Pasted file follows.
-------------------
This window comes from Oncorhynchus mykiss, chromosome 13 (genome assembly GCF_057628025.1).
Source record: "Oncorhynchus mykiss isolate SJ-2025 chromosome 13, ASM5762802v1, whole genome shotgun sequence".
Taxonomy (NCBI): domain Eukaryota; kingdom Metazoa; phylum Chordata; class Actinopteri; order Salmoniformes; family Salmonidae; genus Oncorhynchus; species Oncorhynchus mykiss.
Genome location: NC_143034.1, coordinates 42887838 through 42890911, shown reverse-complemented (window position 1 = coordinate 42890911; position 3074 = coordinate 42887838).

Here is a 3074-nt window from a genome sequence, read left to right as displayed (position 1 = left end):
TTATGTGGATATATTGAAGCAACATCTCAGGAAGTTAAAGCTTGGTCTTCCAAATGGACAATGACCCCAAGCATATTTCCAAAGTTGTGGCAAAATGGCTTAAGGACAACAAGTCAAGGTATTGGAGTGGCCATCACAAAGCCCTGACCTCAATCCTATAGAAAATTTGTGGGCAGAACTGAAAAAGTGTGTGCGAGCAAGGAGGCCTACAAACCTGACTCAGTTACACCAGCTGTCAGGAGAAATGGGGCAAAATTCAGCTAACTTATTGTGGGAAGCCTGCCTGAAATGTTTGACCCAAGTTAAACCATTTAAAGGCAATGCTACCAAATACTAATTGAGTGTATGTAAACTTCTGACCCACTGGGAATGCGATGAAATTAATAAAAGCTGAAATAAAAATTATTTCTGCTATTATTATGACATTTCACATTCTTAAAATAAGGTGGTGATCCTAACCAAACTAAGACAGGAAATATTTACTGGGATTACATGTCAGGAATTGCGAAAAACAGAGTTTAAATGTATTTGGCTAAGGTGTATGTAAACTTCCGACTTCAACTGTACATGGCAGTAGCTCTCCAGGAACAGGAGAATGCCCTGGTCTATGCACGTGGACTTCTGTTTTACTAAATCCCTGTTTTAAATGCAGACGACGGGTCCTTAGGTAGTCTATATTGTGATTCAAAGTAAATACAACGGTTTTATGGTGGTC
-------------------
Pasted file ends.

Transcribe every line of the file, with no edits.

This window comes from Oncorhynchus mykiss, chromosome 13 (genome assembly GCF_057628025.1).
Source record: "Oncorhynchus mykiss isolate SJ-2025 chromosome 13, ASM5762802v1, whole genome shotgun sequence".
Taxonomy (NCBI): domain Eukaryota; kingdom Metazoa; phylum Chordata; class Actinopteri; order Salmoniformes; family Salmonidae; genus Oncorhynchus; species Oncorhynchus mykiss.
Genome location: NC_143034.1, coordinates 42887838 through 42890911, shown reverse-complemented (window position 1 = coordinate 42890911; position 3074 = coordinate 42887838).

Here is a 3074-nt window from a genome sequence, read left to right as displayed (position 1 = left end):
TTATGTGGATATATTGAAGCAACATCTCAGGAAGTTAAAGCTTGGTCTTCCAAATGGACAATGACCCCAAGCATATTTCCAAAGTTGTGGCAAAATGGCTTAAGGACAACAAGTCAAGGTATTGGAGTGGCCATCACAAAGCCCTGACCTCAATCCTATAGAAAATTTGTGGGCAGAACTGAAAAAGTGTGTGCGAGCAAGGAGGCCTACAAACCTGACTCAGTTACACCAGCTGTCAGGAGAAATGGGGCAAAATTCAGCTAACTTATTGTGGGAAGCCTGCCTGAAATGTTTGACCCAAGTTAAACCATTTAAAGGCAATGCTACCAAATACTAATTGAGTGTATGTAAACTTCTGACCCACTGGGAATGCGATGAAATTAATAAAAGCTGAAATAAAAATTATTTCTGCTATTATTATGACATTTCACATTCTTAAAATAAGGTGGTGATCCTAACCAAACTAAGACAGGAAATATTTACTGGGATTACATGTCAGGAATTGCGAAAAACAGAGTTTAAATGTATTTGGCTAAGGTGTATGTAAACTTCCGACTTCAACTGTACATGGCAGTAGCTCTCCAGGAACAGGAGAATGCCCTGGTCTATGCACGTGGACTTCTGTTTTACTAAATCCCTGTTTTAAATGCAGACGACGGGTCCTTAGGTAGTCTATATTGTGATTCAAAGTAAATACAACGGTTTTATGGTGGTC